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News Review: Buy-to-let


Why buy-to-let is back in the spotlight by


Bob Young, managing director, CHL


Mortgages


The past month has seen a variety of issues raised around the buy-to-let mar- ket which go some way to proving that it is not just a strengthening sector but also one that is increasingly in the regulatory spotlight. Evidence of this was given


by the FSA’s recently pub- lished Retail Conduct Risk Outlook which highlighted its concern about the fraud- ulent use of unregulated buy-to-let mortgages by resi-


dential borrowers seeking to circumvent the tightened criteria that exists in the resi- dential marketplace. We can’t be surprised that this is happening given the diminished role of interest- only mortgages and the sim- ple fact that the major lend- ers have cut back on their lending and are only looking for low-risk borrowers with significant levels of deposit. In such a marketplace, where interest-only options are so few in number, there will always be those who try it on and there will always be a certain number of advisers willing to place this business. We have no real clue as to how much of this business is


News Review: Short Term Finance Kissing frogs will help you place bridging


by Paul Brett, business


development director, borro


What has become clear in the past few months is the growing value of the short- term lending industry having proactive representation in the form of its trade bodies. The Association of Short


Term Lenders has, since its inception, provided a focus point for new and estab- lished lenders and has done much to raise the profile and professionalism of the indus- try in general.


The industry has now


reached a point where its growing sophistication and


the number of new lenders attracted by its evident suc- cess, requires that its premier trade body is not only seen to represent the industry as a whole but also can engage and be seen to engage with Government and regulators with a mandate based on a mutually agreed framework of standards which speaks directly to the intermediary and the consumer. Much has been said about bridging lenders who are seen to be enthusiastic at the outset of an enquiry and yet have little or no inten- tion of following through and completing a deal. After the complaints over enticing ‘sweetheart’ rates from some lenders, which became un- available as soon as the case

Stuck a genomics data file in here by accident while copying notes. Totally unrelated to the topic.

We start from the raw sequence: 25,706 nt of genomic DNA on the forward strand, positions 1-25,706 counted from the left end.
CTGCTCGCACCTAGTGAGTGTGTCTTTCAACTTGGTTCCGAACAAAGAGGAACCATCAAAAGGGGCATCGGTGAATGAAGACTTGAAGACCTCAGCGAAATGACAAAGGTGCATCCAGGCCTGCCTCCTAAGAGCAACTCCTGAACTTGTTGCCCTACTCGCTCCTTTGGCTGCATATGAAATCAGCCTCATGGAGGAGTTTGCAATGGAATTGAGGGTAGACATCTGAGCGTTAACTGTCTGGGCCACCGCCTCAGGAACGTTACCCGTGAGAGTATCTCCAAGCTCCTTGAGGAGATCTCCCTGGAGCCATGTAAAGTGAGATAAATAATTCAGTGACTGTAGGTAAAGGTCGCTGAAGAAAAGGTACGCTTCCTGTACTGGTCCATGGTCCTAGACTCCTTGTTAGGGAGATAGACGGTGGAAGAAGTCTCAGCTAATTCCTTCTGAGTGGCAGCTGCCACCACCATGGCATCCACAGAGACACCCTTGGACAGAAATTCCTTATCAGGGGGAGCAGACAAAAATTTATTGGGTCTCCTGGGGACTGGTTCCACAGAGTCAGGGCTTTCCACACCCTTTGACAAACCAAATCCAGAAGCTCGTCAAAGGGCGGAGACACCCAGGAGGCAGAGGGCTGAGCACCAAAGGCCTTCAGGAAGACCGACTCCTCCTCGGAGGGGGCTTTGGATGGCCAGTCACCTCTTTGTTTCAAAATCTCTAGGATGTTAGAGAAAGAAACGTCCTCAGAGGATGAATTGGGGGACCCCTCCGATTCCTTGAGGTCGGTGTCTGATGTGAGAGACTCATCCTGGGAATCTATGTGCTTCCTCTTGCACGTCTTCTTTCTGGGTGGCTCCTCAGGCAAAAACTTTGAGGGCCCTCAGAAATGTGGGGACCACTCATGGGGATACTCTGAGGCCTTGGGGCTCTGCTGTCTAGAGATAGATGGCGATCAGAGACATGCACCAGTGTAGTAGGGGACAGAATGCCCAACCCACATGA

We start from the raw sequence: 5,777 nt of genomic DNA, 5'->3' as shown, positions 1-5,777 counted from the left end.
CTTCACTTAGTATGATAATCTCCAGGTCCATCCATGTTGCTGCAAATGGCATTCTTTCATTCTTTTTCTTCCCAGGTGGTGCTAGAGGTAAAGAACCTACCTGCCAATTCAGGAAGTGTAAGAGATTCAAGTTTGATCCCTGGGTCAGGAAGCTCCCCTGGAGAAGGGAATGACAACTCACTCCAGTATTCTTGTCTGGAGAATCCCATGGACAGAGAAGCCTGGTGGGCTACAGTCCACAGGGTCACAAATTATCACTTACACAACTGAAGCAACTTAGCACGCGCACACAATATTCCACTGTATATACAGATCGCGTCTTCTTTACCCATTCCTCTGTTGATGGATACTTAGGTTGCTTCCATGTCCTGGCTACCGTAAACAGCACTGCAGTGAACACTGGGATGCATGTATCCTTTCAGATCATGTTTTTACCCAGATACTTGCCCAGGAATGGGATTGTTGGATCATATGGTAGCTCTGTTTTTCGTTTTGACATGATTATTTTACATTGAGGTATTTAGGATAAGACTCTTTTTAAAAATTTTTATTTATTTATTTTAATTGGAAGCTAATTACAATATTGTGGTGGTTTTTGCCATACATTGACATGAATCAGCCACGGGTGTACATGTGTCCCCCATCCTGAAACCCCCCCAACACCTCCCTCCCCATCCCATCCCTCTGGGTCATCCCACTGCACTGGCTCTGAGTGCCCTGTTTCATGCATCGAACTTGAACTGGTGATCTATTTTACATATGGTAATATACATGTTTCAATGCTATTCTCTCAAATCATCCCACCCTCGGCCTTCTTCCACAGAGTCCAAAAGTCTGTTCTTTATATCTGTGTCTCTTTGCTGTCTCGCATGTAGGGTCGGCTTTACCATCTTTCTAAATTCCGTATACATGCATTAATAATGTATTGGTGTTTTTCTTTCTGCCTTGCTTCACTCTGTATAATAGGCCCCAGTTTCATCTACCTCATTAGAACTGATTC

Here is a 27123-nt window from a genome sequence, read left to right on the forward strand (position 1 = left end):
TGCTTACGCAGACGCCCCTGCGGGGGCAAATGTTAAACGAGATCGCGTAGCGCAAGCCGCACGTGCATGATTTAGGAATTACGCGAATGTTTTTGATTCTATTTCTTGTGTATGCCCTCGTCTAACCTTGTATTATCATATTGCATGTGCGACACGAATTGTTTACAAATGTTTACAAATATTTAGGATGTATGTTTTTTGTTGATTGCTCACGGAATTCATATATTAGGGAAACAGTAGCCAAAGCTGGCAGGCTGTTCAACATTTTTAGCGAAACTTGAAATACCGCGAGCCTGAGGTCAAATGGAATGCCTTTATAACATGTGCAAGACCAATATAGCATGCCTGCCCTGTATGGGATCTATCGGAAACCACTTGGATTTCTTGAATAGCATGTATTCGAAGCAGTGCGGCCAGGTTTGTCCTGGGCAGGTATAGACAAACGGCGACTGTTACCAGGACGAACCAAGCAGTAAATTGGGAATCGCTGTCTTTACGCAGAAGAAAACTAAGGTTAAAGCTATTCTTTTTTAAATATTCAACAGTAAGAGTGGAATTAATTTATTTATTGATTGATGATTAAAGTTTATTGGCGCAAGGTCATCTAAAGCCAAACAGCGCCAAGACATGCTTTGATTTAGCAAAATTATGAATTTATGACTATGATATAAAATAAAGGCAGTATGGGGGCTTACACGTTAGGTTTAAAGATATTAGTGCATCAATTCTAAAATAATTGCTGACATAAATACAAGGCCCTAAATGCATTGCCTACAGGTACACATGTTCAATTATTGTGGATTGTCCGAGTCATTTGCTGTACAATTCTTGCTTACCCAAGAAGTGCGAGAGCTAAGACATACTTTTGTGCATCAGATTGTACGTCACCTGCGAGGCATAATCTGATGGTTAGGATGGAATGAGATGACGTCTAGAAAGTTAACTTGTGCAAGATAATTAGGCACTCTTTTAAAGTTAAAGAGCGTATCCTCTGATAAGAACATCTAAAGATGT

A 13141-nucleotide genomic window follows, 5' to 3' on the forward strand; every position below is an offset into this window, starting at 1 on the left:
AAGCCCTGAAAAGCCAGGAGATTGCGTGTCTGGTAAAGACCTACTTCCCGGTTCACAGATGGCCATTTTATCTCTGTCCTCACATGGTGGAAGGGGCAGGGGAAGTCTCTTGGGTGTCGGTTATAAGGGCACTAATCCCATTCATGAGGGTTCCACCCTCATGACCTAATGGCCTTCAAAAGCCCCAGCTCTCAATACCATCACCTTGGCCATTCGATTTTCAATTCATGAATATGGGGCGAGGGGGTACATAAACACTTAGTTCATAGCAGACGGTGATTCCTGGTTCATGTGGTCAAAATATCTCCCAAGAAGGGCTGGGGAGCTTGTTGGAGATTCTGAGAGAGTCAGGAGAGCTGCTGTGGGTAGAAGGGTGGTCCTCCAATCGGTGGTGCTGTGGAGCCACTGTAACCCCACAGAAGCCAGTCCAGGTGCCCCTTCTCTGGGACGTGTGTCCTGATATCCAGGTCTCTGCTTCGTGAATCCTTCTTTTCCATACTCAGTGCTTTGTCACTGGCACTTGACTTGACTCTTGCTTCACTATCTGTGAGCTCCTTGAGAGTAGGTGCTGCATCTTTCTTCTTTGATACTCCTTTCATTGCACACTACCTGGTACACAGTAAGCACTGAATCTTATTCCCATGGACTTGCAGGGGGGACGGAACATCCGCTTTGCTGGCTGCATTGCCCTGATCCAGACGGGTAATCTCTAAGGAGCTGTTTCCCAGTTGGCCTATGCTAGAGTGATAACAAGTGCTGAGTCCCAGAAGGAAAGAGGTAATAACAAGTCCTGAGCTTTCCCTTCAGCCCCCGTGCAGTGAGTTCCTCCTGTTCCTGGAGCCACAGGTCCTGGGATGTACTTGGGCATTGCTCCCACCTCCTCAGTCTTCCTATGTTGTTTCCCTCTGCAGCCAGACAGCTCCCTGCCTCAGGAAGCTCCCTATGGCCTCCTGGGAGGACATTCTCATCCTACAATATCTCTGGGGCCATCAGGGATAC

18 MORTGAGE INTRODUCER APRIL 2012


was at a late stage, cherry picking cases is one of those issues that brokers will have to negotiate as best they can, because there is nothing wrong with any lender say- ing they will take a look at an enquiry.


What is wrong is when the case is sat on and then rejected, usually at a time of maximum embarrassment to the broker and maximum inconvenience to the client. In an industry which is built around speed, this makes the situation galling.


that much more My view is that brokers


can save themselves a lot of time by making use of the growing number of special- ist firms who place bridging cases for brokers.


If I were a broker, unless


I had the luxury of an infi- nite amount of time, I would rather engage with a firm that could source the right lender for me and save me the time and hassle. Unless you deal with bridging enquiries all the time, then it is unlikely that you will know which lenders are serious about their lend- ing and which are just looking for the juiciest deals. Equally many of the spe- cialists are able to suggest other avenues which might include alternative methods of financing s You might have to kiss a


few frogs to find the right partner but there are good companies out there who can save you and your client a lot of unnecessary work.


www.mortgageintroducer.com


making it through and one has to wonder if some lend- ers are actively working to stop this happening or turn- ing a blind eye, just happy to have the mortgage paid each month.


In other news, the grow- ing popularity of buy-to-let is clearly having an impact on product pricing, criteria and availability. Lending in this market is very much a moveable feast and no lender wants to be ‘last man stand- ing’ if their competitors pull market-leading rates. The increasing demand means that the market moves - and moves quickly. This level of demand is clearly positive for the sector however lend-


ers have to manage their processes and pricing cor- rectly. Finally, according to LSL Property Services,


private


sector rents fell by 0.6% in February. This can be at- tributed to the end of the stamp duty holiday which meant an increase in house purchasers at the lower lev- el. To my mind, rent levels remain strong and this is a short-term fall which will be reversed quickly.


For


those who can purchase an investment property in the right area with strong ten- ant demand then rental yields should certainly sat- isfy for a considerable time to come.


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